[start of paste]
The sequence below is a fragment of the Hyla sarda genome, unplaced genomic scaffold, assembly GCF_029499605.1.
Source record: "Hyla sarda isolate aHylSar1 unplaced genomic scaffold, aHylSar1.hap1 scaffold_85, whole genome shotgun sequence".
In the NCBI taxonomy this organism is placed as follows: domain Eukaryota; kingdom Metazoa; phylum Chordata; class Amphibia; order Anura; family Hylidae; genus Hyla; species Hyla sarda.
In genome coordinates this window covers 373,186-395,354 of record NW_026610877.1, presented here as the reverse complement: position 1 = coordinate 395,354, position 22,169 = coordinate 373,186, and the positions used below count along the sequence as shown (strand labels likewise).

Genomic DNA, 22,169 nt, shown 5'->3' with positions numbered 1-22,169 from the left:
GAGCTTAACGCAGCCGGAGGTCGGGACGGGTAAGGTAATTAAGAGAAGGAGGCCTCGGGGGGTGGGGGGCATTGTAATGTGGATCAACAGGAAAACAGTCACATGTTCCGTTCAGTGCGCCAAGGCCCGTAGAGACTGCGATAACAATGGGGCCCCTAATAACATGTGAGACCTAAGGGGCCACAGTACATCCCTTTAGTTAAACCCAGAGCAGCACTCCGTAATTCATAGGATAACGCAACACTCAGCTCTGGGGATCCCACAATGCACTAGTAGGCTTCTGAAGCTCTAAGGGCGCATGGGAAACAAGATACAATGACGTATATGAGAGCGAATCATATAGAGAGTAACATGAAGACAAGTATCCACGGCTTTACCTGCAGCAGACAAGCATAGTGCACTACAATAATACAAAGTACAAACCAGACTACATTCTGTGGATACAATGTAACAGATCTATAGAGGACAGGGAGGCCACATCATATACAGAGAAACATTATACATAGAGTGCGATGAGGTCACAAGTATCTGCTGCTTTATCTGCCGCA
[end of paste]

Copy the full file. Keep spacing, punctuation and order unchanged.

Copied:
The sequence below is a fragment of the Hyla sarda genome, unplaced genomic scaffold, assembly GCF_029499605.1.
Source record: "Hyla sarda isolate aHylSar1 unplaced genomic scaffold, aHylSar1.hap1 scaffold_85, whole genome shotgun sequence".
In the NCBI taxonomy this organism is placed as follows: domain Eukaryota; kingdom Metazoa; phylum Chordata; class Amphibia; order Anura; family Hylidae; genus Hyla; species Hyla sarda.
In genome coordinates this window covers 373,186-395,354 of record NW_026610877.1, presented here as the reverse complement: position 1 = coordinate 395,354, position 22,169 = coordinate 373,186, and the positions used below count along the sequence as shown (strand labels likewise).

Genomic DNA, 22,169 nt, shown 5'->3' with positions numbered 1-22,169 from the left:
GAGCTTAACGCAGCCGGAGGTCGGGACGGGTAAGGTAATTAAGAGAAGGAGGCCTCGGGGGGTGGGGGGCATTGTAATGTGGATCAACAGGAAAACAGTCACATGTTCCGTTCAGTGCGCCAAGGCCCGTAGAGACTGCGATAACAATGGGGCCCCTAATAACATGTGAGACCTAAGGGGCCACAGTACATCCCTTTAGTTAAACCCAGAGCAGCACTCCGTAATTCATAGGATAACGCAACACTCAGCTCTGGGGATCCCACAATGCACTAGTAGGCTTCTGAAGCTCTAAGGGCGCATGGGAAACAAGATACAATGACGTATATGAGAGCGAATCATATAGAGAGTAACATGAAGACAAGTATCCACGGCTTTACCTGCAGCAGACAAGCATAGTGCACTACAATAATACAAAGTACAAACCAGACTACATTCTGTGGATACAATGTAACAGATCTATAGAGGACAGGGAGGCCACATCATATACAGAGAAACATTATACATAGAGTGCGATGAGGTCACAAGTATCTGCTGCTTTATCTGCCGCA